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Walsh ordered to prove why he’s $100,000 arrears in child-support

Congressman Joe Walsh

Congressman Joe Walsh

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Updated: November 14, 2011 12:19AM

CHICAGO — A Cook County judge issued a preliminary ruling Wednesday against U.S. Rep. Joe Walsh, R-Johnsburg, in the Tea Party favorite’s child-support dispute with his ex-wife, ordering Walsh to explain why he appears to be $100,000 behind on his child-support payments.

Cook County Circuit Court Judge Raul Vega also wanted to know why Walsh wasn’t in court for the hearing — the McHenry Republican’s ex-wife, Laura Walsh was — and said he expects him to show up at the next hearing in November.

Walsh’s new attorney, Janet Boyle, asked Vega “for what purpose” he wanted the congressman in court.

Vega gave her a puzzled look. To which Boyle responded: “Mr. Walsh is a U.S. congressman.”

“Well, he’s no different than anyone else,” the judge said.

Ultimately, Laura Walsh’s attorney said the congressman probably wouldn’t have to come to court for the next hearing, after all.

Still, Vega said he was going to issue a “rule to show cause” why Walsh shouldn’t be held in contempt of court for falling behind, according to his ex-wife, by $100,000 in his child support over the past five years.

The effect of that ruling is that instead of Laura Walsh having to prove that the congressman owes the money, now the burden shifts to the congressman to prove that he doesn’t owe money, according to attorneys for both sides.

Laura Walsh said her husband started making half-payments years ago and then making no payments at all, claiming he had no money.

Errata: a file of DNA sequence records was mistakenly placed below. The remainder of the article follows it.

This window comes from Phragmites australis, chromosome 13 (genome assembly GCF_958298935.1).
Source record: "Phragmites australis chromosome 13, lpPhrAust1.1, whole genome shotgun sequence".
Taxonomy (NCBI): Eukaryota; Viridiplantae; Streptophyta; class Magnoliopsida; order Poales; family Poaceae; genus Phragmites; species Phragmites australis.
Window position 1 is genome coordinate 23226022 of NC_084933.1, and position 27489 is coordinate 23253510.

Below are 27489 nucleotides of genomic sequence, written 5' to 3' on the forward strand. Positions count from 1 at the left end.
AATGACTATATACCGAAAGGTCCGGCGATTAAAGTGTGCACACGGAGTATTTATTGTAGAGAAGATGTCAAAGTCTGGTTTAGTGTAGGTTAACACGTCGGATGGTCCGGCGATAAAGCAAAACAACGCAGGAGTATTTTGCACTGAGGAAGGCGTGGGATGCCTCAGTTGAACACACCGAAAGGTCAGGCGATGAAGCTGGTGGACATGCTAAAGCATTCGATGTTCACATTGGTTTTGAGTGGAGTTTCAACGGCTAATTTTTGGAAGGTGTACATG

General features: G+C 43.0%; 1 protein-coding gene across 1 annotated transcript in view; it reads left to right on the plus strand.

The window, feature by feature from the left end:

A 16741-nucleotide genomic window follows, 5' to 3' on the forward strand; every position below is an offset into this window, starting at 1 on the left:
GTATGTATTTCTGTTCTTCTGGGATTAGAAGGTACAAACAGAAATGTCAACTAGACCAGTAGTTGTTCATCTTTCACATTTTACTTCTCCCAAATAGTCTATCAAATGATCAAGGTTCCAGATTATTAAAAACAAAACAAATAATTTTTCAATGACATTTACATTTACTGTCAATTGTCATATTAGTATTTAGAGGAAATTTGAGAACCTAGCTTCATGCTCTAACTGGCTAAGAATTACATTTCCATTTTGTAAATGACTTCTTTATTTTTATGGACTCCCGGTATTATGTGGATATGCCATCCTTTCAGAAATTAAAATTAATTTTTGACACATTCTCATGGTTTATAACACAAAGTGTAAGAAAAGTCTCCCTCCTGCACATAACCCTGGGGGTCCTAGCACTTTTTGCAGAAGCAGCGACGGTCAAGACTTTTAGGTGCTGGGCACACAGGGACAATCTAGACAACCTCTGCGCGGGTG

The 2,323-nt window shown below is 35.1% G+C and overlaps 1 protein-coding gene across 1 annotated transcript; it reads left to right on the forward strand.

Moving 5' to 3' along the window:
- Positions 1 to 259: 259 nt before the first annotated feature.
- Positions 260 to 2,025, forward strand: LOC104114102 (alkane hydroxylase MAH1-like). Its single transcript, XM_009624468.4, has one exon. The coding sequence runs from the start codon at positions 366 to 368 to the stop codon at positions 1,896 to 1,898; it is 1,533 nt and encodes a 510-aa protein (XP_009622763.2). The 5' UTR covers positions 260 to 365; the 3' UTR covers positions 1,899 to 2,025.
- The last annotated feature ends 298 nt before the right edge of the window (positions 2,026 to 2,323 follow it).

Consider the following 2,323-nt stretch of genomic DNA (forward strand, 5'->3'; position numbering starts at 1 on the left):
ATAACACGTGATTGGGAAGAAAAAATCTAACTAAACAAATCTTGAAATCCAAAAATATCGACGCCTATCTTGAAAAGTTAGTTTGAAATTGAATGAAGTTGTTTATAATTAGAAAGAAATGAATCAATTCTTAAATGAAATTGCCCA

Last year, when she saw he had made a $35,000 contribution to his own congressional campaign, Laura Walsh said she became suspicious about his “no money” claims and had her attorney file the motion that Judge Vega granted Wednesday.

In less than a year in Congress, the telegenic, silver-haired freshman has catapulted to the top of the cable television short-list, offering pithy anti-Obama soundbites, often criticizing the Obama administration for fiscal irresponsibility.

After Wednesday’s court hearing, Laura Walsh spoke about having to shoulder the financial burden of three children — two of them now adults — on her own for the last several years.

“It’s been extremely difficult,” she said. “We get through one day at a time.”

Laura Walsh — who works as a public policy analyst for the pharmaceuticals giant Eli Lilly and Co. — said the issue before the court is straightforward: “It’s child support. Either he paid it, or he didn’t. I’m certainly pleased with the ruling today.”

Boyle said she most likely wouldn’t proceed with a motion Laura Walsh’s attorney Jack Coladarci had termed “harassing,” which asked Eli Lilly for Laura Walsh’s salary history and other documents.

“That may eliminate some of the contentiousness going on,” Boyle said.

Vega stayed the subpoena to Eli Lilly.

Rep. Walsh hired Boyle recently after a private session a few weeks ago in which attorneys for both sides were unable to reach a settlement.

Laura Walsh has gone into court on numerous occasions since filing for divorce in 2002, seeking court orders to have her ex-husband meet his court-ordered child-support obligations.

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